“[Women] are constantly being made aware of the male gaze whether it’s while walking down the street or standing in line at the grocery check out covered in ten layers of clothing or wearing nothing at all.” Following what she calls a personal assortment of frustration with this, director Amirah Tajdin decided to respond in her own way and asked various men in her life to be the subjects of her gaze through the camera lens. The relationships she has with her models range from high school art class desk-mates to professional friends, from friends she sees out on a Dubai weekend¬†to new friendships with kindred spirits.
‘Beautiful Boys’ is a play on the idea of the gendered gaze, how this is performed and how this has an effect on whether the person on the receiving end feels safe or not.
Amirah provided each of her subjects with a “safety blanket” which they interpreted in their own way against their bodies: a possible signifier of how they felt in the situation or merely a costume to play with. Using the piece of fabric in each shot was also inspired by portraits from the 1800s of Navajo Native American tribesmen wearing blankets. The intention of this is to express the concept of objectification being tied into how the gaze is either returned, owned, ignored or forced on us based on “social decrees of gender and exoticism”. Amirah describes ‘Beautiful Boys’ as¬†her attempt at returning, owning and blurring the gendered-exotic-gaze.
Amirah says that the most interesting part of creating the series were the mens’ reactions to her invitation to turn them into an art project, “None of them asked too many questions, they all rocked up and were comfortable to be on display. It helps that most of them are good friends of mine but I guess this also speaks volumes about how men don’t have to think too much about being objects because they’re never constantly objectified as much as we are as women.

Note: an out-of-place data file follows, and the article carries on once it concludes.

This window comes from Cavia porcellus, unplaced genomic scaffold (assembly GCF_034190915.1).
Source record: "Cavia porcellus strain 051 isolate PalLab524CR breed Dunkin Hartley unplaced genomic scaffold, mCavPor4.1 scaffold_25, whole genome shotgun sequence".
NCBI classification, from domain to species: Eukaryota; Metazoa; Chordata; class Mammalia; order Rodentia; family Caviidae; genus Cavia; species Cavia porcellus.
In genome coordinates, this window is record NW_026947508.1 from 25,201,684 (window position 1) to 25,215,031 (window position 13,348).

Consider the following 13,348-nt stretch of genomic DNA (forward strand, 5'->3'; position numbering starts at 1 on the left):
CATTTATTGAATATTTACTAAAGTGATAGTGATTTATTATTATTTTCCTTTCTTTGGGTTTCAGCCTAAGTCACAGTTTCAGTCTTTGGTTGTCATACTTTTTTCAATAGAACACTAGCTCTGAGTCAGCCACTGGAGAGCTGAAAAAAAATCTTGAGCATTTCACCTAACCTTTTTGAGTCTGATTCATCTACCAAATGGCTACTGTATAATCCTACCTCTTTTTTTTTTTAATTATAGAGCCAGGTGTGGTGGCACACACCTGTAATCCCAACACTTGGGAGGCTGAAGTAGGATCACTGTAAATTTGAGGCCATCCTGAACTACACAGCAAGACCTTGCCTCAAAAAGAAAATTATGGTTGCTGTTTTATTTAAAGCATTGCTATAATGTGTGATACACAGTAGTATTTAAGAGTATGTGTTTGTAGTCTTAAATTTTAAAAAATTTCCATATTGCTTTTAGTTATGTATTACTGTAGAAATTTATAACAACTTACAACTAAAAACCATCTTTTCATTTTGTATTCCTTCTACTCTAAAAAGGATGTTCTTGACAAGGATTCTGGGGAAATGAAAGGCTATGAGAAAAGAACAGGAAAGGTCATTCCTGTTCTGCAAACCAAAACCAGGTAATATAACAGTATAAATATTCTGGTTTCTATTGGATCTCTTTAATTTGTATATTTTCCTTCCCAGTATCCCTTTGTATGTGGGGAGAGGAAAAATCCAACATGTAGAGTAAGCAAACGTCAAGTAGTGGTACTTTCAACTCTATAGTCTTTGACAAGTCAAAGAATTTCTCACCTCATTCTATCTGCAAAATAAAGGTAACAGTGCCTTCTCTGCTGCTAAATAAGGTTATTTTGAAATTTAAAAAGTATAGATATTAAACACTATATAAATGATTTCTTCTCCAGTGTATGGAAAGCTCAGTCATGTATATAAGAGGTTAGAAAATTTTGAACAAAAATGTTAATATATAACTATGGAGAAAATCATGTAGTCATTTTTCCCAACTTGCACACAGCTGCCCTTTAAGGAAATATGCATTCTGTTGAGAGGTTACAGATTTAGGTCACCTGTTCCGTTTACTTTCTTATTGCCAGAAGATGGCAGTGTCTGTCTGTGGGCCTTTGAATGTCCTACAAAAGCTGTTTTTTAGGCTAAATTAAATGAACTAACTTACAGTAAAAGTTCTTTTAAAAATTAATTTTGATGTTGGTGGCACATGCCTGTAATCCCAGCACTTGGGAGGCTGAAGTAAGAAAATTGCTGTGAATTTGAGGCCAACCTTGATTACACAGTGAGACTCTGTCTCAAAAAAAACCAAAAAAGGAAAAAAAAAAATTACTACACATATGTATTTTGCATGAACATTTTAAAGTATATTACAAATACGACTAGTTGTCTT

“That said, taking off my film director hat to go back to my photographic roots, I found my subjects’ lack of acute self-awareness in front of the camera to be refreshing. It made me question the fact that at the crux of it I was a woman behind the lens and maybe that’s why the guys were immediately comfortable. It could also be due to the fact that they could see my intention was to capture the complicated spirit of masculinity and the even-more-complicated concept of ‘the gaze’.
“As an artist of course, I want for audiences to take what they can from it at the end of the day and I’ll just carry on questioning it all.”